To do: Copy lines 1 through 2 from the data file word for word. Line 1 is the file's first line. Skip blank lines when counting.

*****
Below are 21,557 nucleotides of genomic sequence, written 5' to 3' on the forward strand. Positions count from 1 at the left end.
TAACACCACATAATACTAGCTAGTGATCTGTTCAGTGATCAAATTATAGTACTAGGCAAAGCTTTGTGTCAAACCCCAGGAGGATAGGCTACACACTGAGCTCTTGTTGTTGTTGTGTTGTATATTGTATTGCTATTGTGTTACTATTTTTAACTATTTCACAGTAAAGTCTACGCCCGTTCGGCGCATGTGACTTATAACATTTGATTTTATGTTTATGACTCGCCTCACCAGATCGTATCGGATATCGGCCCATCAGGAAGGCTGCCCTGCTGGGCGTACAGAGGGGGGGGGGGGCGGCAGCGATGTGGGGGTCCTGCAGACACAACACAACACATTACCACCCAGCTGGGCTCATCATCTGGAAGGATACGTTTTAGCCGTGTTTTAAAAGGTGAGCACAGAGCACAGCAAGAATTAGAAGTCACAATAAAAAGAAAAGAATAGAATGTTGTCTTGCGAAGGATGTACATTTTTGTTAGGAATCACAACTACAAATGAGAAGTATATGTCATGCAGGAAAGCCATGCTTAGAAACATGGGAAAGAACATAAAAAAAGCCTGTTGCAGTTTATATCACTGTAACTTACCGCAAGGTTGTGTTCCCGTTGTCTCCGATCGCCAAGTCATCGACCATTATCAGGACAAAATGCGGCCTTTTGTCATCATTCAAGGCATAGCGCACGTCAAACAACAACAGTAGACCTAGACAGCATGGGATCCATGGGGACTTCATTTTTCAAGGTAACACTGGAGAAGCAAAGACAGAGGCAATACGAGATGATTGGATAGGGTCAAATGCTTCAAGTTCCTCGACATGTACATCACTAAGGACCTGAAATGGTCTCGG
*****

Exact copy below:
Below are 21,557 nucleotides of genomic sequence, written 5' to 3' on the forward strand. Positions count from 1 at the left end.
TAACACCACATAATACTAGCTAGTGATCTGTTCAGTGATCAAATTATAGTACTAGGCAAAGCTTTGTGTCAAACCCCAGGAGGATAGGCTACACACTGAGCTCTTGTTGTTGTTGTGTTGTATATTGTATTGCTATTGTGTTACTATTTTTAACTATTTCACAGTAAAGTCTACGCCCGTTCGGCGCATGTGACTTATAACATTTGATTTTATGTTTATGACTCGCCTCACCAGATCGTATCGGATATCGGCCCATCAGGAAGGCTGCCCTGCTGGGCGTACAGAGGGGGGGGGGGGCGGCAGCGATGTGGGGGTCCTGCAGACACAACACAACACATTACCACCCAGCTGGGCTCATCATCTGGAAGGATACGTTTTAGCCGTGTTTTAAAAGGTGAGCACAGAGCACAGCAAGAATTAGAAGTCACAATAAAAAGAAAAGAATAGAATGTTGTCTTGCGAAGGATGTACATTTTTGTTAGGAATCACAACTACAAATGAGAAGTATATGTCATGCAGGAAAGCCATGCTTAGAAACATGGGAAAGAACATAAAAAAAGCCTGTTGCAGTTTATATCACTGTAACTTACCGCAAGGTTGTGTTCCCGTTGTCTCCGATCGCCAAGTCATCGACCATTATCAGGACAAAATGCGGCCTTTTGTCATCATTCAAGGCATAGCGCACGTCAAACAACAACAGTAGACCTAGACAGCATGGGATCCATGGGGACTTCATTTTTCAAGGTAACACTGGAGAAGCAAAGACAGAGGCAATACGAGATGATTGGATAGGGTCAAATGCTTCAAGTTCCTCGACATGTACATCACTAAGGACCTGAAATGGTCTCGG